Measurements from ground-based telescopes will not match those that can be collected in Apophis’ immediate vicinity. By sampling the asteroid’s composition from up close, Osiris-Apex will be able to far more accurately determine its interior structure and the direction it spins – key information for one day mounting a potential deflection attempt, if it ever poses an actual threat.

Outlook After the 2029 Flyby

“We’re going to have radar images with resolutions potentially down to 2 to 5 feet (60 cm to 1.5 meters) per pixel,” Marina Brozović, a radar scientist at NASA’s Jet Propulsion Laboratory said.

That should reveal boulders littering the surface. The close encounter will even exert tidal gravitational forces strong enough to crack open areas on Apophis, offering glimpses of material beneath.

Brozović said the images will build on those captured by Osiris-Apex as it gets closer and closer.

By the late 2020s, she expects to have detailed scans of nearly 95% of the surface at resolutions down to 33 feet (10 meters) per pixel. That’s far better imagery than what NASA’s Deep Space Network of ground antennas will produce in 2029 – roughly 330 feet (100 meters) per pixel.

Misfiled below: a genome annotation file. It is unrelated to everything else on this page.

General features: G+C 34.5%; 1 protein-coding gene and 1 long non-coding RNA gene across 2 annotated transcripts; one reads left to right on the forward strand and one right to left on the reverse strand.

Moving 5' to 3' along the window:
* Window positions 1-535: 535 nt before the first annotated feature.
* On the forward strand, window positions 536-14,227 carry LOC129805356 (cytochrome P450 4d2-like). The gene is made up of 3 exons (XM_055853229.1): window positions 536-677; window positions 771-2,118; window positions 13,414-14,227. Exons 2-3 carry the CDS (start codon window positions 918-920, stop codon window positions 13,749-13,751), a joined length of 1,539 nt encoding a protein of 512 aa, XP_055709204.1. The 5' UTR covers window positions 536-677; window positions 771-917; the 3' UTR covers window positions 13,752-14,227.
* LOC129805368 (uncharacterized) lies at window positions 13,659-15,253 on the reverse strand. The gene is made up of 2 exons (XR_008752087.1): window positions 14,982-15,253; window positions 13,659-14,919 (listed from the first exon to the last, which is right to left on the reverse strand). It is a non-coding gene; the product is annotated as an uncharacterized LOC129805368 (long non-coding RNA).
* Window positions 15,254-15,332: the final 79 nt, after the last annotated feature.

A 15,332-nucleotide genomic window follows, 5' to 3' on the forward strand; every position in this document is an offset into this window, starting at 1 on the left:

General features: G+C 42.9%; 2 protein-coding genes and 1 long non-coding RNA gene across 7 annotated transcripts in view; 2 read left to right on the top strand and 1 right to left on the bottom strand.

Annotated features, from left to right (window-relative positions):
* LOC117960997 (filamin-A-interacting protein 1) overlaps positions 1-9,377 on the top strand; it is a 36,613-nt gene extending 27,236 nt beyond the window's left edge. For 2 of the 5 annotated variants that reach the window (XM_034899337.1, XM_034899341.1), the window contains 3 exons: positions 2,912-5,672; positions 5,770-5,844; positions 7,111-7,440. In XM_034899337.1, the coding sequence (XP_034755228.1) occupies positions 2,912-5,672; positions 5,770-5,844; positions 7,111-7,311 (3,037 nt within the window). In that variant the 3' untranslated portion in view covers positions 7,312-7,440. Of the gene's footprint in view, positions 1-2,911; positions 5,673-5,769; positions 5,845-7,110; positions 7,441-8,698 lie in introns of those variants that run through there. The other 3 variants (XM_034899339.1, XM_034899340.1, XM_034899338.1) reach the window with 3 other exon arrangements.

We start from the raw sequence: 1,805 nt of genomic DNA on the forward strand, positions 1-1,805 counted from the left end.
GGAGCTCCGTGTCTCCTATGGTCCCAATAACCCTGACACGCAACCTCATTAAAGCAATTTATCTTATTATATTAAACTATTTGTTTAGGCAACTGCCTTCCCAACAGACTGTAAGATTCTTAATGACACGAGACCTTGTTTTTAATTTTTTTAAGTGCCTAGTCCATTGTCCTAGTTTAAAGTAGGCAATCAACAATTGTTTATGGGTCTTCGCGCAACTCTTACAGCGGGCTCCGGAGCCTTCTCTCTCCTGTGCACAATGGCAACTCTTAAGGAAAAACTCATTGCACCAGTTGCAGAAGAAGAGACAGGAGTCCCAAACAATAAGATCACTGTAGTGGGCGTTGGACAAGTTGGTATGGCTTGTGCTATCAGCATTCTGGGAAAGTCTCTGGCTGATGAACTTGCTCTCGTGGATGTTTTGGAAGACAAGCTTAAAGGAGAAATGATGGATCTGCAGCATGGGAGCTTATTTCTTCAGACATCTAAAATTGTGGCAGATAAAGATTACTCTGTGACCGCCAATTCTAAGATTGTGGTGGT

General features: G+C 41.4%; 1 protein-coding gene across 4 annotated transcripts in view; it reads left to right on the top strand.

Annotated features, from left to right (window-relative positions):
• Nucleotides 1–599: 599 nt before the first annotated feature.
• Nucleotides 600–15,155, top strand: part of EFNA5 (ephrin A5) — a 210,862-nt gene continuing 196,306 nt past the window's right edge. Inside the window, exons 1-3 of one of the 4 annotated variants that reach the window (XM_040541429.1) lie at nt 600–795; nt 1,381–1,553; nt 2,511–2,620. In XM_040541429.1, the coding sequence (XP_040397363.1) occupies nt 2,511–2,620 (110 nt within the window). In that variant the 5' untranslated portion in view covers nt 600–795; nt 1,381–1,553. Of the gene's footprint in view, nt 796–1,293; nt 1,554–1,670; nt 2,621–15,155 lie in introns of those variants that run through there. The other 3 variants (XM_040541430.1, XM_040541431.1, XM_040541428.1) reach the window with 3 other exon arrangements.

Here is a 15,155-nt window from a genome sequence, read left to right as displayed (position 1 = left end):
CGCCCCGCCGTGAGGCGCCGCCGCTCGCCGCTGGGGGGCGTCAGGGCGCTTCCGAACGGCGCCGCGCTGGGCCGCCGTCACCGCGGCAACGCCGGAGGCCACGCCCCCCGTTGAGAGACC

Apophis will then remain lodged firmly in astronomers’ crosshairs.

“There’s a lot of science to be done in understanding the nature of this object,” said Allen Buie, director of solar system observations at the Planetary Science Institute. “How is it shaped? How is it spinning? Does it tumble? Those are all questions we’ll finally get answered.”

Those answers will prove critical in planning for a potential future asteroid impact, determining everything from the best place to attempt a deflection to the natural entry point for a spacecraft to arrive or depart.